Thank you for joining us for this episode of Dial P for procurement, and for being an active part of the supply chain Now community. Please check out all of our shows and email@example.com. Make sure you follow Dial P four procurement on LinkedIn, Twitter, and Facebook to catch all the latest programming details. We’ll see you soon for the next episode of Dial P four, Procurement.
Host, Supply Chain Now en Espanol
Demo Perez started his career in 1997 in the industry by chance when a relative asked him for help for two just weeks putting together an operation for FedEx Express at the Colon Free Zone, an area where he was never been but accepted the challenge. Worked in all roles possible from a truck driver to currier to a sales representative, helped the brand introduction, market share growth and recognition in the Colon Free Zone, at the end of 1999 had the chance to meet and have a chat with Fred Smith ( FedEx CEO), joined another company in 2018 who took over the FedEx operations as Operations and sales manager, in 2004 accepted the challenge from his company to leave the FedEx operations and business to take over the operation and business of DHL Express, his major competitor and rival so couldn’t say no, by changing completely its operation model in the Free Zone. In 2005 started his first entrepreneurial journey by quitting his job and joining two friends to start a Freight Forwarding company. After 8 months was recruited back by his company LSP with the General Manager role with the challenge of growing the company and make it fully capable warehousing 3PL. By 2009 joined CSCMP and WERC and started his journey of learning and growing his international network and high-level learning. In 2012 for the first time joined a local association ( the Panama Maritime Chamber) and worked in the country’s first Logistics Strategy plan, joined and lead other associations ending as president of the Panama Logistics Council in 2017. By finishing his professional mission at LSP with a company that was 8 times the size it was when accepted the role as GM with so many jobs generated and several young professionals coached, having great financial results, took the decision to move forward and start his own business from scratch by the end of 2019. with a friend and colleague co-founded IPL Group a company that started as a boutique 3PL and now is gearing up for the post-Covid era by moving to the big leagues.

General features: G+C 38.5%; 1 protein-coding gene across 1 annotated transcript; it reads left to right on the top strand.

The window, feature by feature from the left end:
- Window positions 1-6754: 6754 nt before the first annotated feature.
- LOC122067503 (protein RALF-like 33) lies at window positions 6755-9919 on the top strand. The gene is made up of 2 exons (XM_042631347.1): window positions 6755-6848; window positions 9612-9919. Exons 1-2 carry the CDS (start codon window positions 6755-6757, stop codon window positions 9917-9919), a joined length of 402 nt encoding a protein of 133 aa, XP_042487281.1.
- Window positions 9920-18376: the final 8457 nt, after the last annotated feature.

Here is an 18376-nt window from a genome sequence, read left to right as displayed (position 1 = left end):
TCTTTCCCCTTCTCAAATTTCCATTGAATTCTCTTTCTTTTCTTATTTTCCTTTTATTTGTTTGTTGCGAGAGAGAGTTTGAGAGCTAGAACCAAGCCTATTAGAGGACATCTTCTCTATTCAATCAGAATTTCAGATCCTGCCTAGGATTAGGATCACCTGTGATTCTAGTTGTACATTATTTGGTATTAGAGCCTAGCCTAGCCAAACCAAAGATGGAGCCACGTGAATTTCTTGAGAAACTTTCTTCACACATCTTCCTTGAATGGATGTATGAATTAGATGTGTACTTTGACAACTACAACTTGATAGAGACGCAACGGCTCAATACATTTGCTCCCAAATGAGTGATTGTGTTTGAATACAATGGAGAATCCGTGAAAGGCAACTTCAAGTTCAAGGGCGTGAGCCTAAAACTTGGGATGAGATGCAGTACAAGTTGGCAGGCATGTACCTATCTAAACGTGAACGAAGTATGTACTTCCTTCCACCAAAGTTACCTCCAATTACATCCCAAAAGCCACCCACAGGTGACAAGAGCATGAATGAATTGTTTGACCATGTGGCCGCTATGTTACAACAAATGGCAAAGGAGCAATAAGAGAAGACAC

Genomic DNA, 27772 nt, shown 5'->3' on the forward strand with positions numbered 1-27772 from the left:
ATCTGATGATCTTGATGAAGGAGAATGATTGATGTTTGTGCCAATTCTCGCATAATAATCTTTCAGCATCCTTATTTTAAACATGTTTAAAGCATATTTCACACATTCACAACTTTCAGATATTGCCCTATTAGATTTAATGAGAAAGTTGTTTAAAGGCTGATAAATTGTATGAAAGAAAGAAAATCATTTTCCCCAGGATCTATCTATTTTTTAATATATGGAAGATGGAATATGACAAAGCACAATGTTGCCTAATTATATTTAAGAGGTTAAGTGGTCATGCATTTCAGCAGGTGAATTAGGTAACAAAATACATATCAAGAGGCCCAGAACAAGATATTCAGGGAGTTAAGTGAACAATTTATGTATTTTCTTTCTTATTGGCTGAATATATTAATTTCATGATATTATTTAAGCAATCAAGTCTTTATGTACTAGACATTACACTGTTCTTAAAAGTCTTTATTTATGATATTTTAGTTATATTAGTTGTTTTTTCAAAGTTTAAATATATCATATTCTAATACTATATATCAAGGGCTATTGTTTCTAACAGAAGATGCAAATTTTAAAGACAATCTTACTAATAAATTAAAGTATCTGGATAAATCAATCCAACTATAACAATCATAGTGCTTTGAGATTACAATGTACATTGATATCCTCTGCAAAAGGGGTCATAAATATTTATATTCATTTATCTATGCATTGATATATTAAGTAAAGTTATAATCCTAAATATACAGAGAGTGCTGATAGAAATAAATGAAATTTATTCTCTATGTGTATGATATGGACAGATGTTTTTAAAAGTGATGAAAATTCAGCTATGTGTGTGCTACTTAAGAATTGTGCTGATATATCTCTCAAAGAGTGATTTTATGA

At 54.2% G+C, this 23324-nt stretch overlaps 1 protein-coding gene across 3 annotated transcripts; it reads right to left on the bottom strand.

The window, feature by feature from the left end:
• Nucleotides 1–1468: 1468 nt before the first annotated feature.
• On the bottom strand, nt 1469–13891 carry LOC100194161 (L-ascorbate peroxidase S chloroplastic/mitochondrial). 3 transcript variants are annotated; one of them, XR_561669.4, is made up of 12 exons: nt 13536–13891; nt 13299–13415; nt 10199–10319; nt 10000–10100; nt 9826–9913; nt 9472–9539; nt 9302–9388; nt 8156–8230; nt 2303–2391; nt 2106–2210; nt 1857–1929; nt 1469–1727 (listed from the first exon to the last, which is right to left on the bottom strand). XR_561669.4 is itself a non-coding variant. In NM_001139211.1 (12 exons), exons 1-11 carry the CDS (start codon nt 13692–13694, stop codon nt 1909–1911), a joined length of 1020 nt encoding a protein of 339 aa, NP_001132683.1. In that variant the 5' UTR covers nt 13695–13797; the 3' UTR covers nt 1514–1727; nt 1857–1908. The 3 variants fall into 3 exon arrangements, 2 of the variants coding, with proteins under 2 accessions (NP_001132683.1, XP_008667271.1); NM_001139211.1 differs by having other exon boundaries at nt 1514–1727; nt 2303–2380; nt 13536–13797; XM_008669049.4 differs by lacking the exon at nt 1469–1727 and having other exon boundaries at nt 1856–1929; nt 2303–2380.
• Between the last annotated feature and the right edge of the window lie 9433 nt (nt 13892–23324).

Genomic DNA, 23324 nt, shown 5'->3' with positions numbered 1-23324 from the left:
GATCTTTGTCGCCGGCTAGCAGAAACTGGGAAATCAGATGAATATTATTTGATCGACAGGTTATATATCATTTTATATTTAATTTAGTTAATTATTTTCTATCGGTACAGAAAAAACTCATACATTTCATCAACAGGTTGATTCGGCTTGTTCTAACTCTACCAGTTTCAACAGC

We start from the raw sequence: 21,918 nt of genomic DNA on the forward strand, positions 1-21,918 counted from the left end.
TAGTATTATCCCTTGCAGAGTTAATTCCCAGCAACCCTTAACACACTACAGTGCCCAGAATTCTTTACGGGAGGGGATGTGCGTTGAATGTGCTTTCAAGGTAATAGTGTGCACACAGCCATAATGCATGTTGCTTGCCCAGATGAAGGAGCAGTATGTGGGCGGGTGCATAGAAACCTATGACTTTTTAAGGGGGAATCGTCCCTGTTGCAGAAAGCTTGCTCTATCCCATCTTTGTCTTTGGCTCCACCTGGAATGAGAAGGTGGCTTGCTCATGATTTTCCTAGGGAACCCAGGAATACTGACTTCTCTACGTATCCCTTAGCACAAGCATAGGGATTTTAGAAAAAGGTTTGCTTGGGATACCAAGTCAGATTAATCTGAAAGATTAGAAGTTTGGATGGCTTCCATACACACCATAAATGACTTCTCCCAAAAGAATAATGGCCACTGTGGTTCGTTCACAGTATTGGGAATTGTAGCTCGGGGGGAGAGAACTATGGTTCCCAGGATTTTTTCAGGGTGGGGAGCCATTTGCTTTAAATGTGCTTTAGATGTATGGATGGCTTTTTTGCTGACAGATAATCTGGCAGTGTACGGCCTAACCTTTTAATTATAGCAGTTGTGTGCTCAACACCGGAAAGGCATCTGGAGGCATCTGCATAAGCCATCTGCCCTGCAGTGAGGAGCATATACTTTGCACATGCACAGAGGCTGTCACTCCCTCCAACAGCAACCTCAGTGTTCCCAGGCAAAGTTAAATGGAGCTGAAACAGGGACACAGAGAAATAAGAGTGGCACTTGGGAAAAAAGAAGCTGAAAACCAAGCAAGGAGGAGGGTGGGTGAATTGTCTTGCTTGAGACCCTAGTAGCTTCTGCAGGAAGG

Sales Support Intern
Alex is pursuing a Marketing degree and a Certificate in Legal Studies at the University of Georgia. As a dual citizen of both the US and UK; Alex has studied abroad at University College London and is passionate about travel and international business. Through her coursework at the Terry College of Business, Alex has gained valuable skills in digital marketing, analytics, and professional selling. She joined Supply Chain Now as a Sales Support Intern where she assists the team by prospecting and qualifying new business partners.